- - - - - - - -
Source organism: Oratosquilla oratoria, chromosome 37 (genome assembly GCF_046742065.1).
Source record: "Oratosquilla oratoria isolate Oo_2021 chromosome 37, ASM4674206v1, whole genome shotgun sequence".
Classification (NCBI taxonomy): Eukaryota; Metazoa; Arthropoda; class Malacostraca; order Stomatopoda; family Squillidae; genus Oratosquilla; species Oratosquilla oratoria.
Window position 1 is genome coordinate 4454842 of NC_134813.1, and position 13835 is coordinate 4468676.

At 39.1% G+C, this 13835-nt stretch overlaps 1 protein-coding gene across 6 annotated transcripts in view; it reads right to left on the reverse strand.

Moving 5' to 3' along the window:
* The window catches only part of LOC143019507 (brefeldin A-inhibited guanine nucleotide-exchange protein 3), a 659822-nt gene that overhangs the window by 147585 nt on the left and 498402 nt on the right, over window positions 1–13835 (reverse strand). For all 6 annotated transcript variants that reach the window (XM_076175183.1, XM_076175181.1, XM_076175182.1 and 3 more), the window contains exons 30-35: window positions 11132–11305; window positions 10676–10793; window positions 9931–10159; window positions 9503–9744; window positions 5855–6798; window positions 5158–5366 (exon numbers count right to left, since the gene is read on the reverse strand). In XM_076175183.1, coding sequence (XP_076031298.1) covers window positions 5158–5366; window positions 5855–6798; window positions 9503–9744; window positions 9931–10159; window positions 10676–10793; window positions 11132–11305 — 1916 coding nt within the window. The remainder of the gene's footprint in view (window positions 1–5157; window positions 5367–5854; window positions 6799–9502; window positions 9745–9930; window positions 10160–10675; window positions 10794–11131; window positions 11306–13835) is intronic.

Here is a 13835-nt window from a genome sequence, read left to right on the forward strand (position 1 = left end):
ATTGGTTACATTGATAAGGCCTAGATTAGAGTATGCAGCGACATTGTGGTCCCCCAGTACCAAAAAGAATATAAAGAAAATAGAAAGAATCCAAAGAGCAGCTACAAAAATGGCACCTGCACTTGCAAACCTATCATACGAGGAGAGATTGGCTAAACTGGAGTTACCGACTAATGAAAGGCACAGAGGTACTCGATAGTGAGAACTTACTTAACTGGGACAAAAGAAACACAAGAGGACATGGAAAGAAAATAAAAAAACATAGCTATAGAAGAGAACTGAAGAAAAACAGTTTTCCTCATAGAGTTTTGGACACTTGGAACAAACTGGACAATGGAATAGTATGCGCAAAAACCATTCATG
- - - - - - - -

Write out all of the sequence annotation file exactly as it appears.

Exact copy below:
Source organism: Oratosquilla oratoria, chromosome 37 (genome assembly GCF_046742065.1).
Source record: "Oratosquilla oratoria isolate Oo_2021 chromosome 37, ASM4674206v1, whole genome shotgun sequence".
Classification (NCBI taxonomy): Eukaryota; Metazoa; Arthropoda; class Malacostraca; order Stomatopoda; family Squillidae; genus Oratosquilla; species Oratosquilla oratoria.
Window position 1 is genome coordinate 4454842 of NC_134813.1, and position 13835 is coordinate 4468676.

At 39.1% G+C, this 13835-nt stretch overlaps 1 protein-coding gene across 6 annotated transcripts in view; it reads right to left on the reverse strand.

Moving 5' to 3' along the window:
* The window catches only part of LOC143019507 (brefeldin A-inhibited guanine nucleotide-exchange protein 3), a 659822-nt gene that overhangs the window by 147585 nt on the left and 498402 nt on the right, over window positions 1–13835 (reverse strand). For all 6 annotated transcript variants that reach the window (XM_076175183.1, XM_076175181.1, XM_076175182.1 and 3 more), the window contains exons 30-35: window positions 11132–11305; window positions 10676–10793; window positions 9931–10159; window positions 9503–9744; window positions 5855–6798; window positions 5158–5366 (exon numbers count right to left, since the gene is read on the reverse strand). In XM_076175183.1, coding sequence (XP_076031298.1) covers window positions 5158–5366; window positions 5855–6798; window positions 9503–9744; window positions 9931–10159; window positions 10676–10793; window positions 11132–11305 — 1916 coding nt within the window. The remainder of the gene's footprint in view (window positions 1–5157; window positions 5367–5854; window positions 6799–9502; window positions 9745–9930; window positions 10160–10675; window positions 10794–11131; window positions 11306–13835) is intronic.

Here is a 13835-nt window from a genome sequence, read left to right on the forward strand (position 1 = left end):
ATTGGTTACATTGATAAGGCCTAGATTAGAGTATGCAGCGACATTGTGGTCCCCCAGTACCAAAAAGAATATAAAGAAAATAGAAAGAATCCAAAGAGCAGCTACAAAAATGGCACCTGCACTTGCAAACCTATCATACGAGGAGAGATTGGCTAAACTGGAGTTACCGACTAATGAAAGGCACAGAGGTACTCGATAGTGAGAACTTACTTAACTGGGACAAAAGAAACACAAGAGGACATGGAAAGAAAATAAAAAAACATAGCTATAGAAGAGAACTGAAGAAAAACAGTTTTCCTCATAGAGTTTTGGACACTTGGAACAAACTGGACAATGGAATAGTATGCGCAAAAACCATTCATG